I find it hard to visualize three-dimensional space. When designing quilts, and other 2D creations, I rely heavily on digital software to help me see what is coming next. This allows me to easily test out composition and colour scheme before I start working in cloth. Without a similar aid, I felt at a bit of a deficit when I began working in sculpture.
Over the past term I’ve been dealing with this issue. I’ve just finished a course in 3D printing, which has taught me how to use digital modelling software, mainly Lightwave. I was amazed how easily you can place a sketch into the program as a backdrop and build out from it. I first tested this theory with a spaceship design my partner had drawn. I love collaboration.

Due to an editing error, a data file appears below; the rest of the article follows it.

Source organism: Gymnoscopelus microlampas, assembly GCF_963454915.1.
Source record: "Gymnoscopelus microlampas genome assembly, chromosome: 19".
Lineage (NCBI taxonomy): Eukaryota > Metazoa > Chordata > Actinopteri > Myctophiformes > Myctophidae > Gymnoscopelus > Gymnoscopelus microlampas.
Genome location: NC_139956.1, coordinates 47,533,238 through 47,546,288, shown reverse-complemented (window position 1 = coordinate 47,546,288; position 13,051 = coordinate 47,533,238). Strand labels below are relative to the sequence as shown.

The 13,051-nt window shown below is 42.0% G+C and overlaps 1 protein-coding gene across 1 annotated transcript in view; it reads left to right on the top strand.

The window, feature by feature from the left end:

It really seems to be a matter of getting into the zone and thinking about the screen as an open environment where you are actually manipulating 3D objects. Then you don’t have to worry about remembering sets of rules.
I started applying this to sculptures I was planning almost right away. The following three will be created in cloth and plant over the next month.
I’ve found it really helpful to be able to tweak composition ahead of time, and see it from all angles. I am interested to see what impact this has on the finished creations.
We learned a little animation too, and though I don’t find it as applicable to my work, I can see definite possibilities for working out kinetic sculpture, internal and external lighting, and design proposals.
The funnest part is that I got to 3D print one of my objects! I can’t really describe what it is like to build something in the computer, and then have it in your hand. The difference between working digitally or in reality seems almost negligible.